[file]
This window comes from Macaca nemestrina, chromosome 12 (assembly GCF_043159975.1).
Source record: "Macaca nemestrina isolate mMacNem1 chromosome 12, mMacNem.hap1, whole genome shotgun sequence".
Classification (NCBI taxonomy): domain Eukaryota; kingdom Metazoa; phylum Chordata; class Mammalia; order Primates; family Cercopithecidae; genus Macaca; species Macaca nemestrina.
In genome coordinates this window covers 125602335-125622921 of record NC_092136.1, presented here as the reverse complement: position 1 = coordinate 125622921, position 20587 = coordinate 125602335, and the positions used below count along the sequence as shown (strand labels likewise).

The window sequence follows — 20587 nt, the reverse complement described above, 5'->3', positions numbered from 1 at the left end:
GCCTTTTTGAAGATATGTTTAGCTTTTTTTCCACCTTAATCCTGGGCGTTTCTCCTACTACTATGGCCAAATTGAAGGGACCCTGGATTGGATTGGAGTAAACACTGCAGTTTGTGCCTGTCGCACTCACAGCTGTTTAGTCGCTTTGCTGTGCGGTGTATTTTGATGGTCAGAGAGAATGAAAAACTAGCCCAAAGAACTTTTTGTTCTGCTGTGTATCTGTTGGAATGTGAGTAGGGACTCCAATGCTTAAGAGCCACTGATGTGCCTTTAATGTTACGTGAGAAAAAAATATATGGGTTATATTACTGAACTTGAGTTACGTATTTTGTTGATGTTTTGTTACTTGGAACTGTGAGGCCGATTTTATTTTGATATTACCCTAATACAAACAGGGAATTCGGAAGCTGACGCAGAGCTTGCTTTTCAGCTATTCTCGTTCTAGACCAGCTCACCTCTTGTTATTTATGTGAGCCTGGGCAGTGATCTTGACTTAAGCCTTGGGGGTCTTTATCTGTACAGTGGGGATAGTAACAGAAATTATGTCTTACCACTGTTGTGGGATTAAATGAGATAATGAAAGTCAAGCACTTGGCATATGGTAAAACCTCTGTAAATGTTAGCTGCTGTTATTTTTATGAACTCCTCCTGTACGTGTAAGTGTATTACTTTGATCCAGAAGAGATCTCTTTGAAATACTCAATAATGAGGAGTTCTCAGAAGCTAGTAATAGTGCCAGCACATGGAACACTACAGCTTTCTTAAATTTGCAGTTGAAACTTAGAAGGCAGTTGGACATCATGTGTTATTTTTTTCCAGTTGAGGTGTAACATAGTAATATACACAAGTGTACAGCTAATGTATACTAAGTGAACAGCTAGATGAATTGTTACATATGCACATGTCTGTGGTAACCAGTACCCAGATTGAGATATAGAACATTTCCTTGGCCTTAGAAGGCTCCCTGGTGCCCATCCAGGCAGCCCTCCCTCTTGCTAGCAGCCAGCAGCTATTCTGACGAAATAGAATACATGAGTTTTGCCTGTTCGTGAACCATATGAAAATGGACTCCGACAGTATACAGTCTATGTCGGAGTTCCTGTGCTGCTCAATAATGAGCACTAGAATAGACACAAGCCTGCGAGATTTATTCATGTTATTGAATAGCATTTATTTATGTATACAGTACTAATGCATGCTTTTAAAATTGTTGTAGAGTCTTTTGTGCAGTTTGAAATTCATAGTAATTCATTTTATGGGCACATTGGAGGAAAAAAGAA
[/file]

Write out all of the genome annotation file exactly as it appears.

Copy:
This window comes from Macaca nemestrina, chromosome 12 (assembly GCF_043159975.1).
Source record: "Macaca nemestrina isolate mMacNem1 chromosome 12, mMacNem.hap1, whole genome shotgun sequence".
Classification (NCBI taxonomy): domain Eukaryota; kingdom Metazoa; phylum Chordata; class Mammalia; order Primates; family Cercopithecidae; genus Macaca; species Macaca nemestrina.
In genome coordinates this window covers 125602335-125622921 of record NC_092136.1, presented here as the reverse complement: position 1 = coordinate 125622921, position 20587 = coordinate 125602335, and the positions used below count along the sequence as shown (strand labels likewise).

The window sequence follows — 20587 nt, the reverse complement described above, 5'->3', positions numbered from 1 at the left end:
GCCTTTTTGAAGATATGTTTAGCTTTTTTTCCACCTTAATCCTGGGCGTTTCTCCTACTACTATGGCCAAATTGAAGGGACCCTGGATTGGATTGGAGTAAACACTGCAGTTTGTGCCTGTCGCACTCACAGCTGTTTAGTCGCTTTGCTGTGCGGTGTATTTTGATGGTCAGAGAGAATGAAAAACTAGCCCAAAGAACTTTTTGTTCTGCTGTGTATCTGTTGGAATGTGAGTAGGGACTCCAATGCTTAAGAGCCACTGATGTGCCTTTAATGTTACGTGAGAAAAAAATATATGGGTTATATTACTGAACTTGAGTTACGTATTTTGTTGATGTTTTGTTACTTGGAACTGTGAGGCCGATTTTATTTTGATATTACCCTAATACAAACAGGGAATTCGGAAGCTGACGCAGAGCTTGCTTTTCAGCTATTCTCGTTCTAGACCAGCTCACCTCTTGTTATTTATGTGAGCCTGGGCAGTGATCTTGACTTAAGCCTTGGGGGTCTTTATCTGTACAGTGGGGATAGTAACAGAAATTATGTCTTACCACTGTTGTGGGATTAAATGAGATAATGAAAGTCAAGCACTTGGCATATGGTAAAACCTCTGTAAATGTTAGCTGCTGTTATTTTTATGAACTCCTCCTGTACGTGTAAGTGTATTACTTTGATCCAGAAGAGATCTCTTTGAAATACTCAATAATGAGGAGTTCTCAGAAGCTAGTAATAGTGCCAGCACATGGAACACTACAGCTTTCTTAAATTTGCAGTTGAAACTTAGAAGGCAGTTGGACATCATGTGTTATTTTTTTCCAGTTGAGGTGTAACATAGTAATATACACAAGTGTACAGCTAATGTATACTAAGTGAACAGCTAGATGAATTGTTACATATGCACATGTCTGTGGTAACCAGTACCCAGATTGAGATATAGAACATTTCCTTGGCCTTAGAAGGCTCCCTGGTGCCCATCCAGGCAGCCCTCCCTCTTGCTAGCAGCCAGCAGCTATTCTGACGAAATAGAATACATGAGTTTTGCCTGTTCGTGAACCATATGAAAATGGACTCCGACAGTATACAGTCTATGTCGGAGTTCCTGTGCTGCTCAATAATGAGCACTAGAATAGACACAAGCCTGCGAGATTTATTCATGTTATTGAATAGCATTTATTTATGTATACAGTACTAATGCATGCTTTTAAAATTGTTGTAGAGTCTTTTGTGCAGTTTGAAATTCATAGTAATTCATTTTATGGGCACATTGGAGGAAAAAAGAA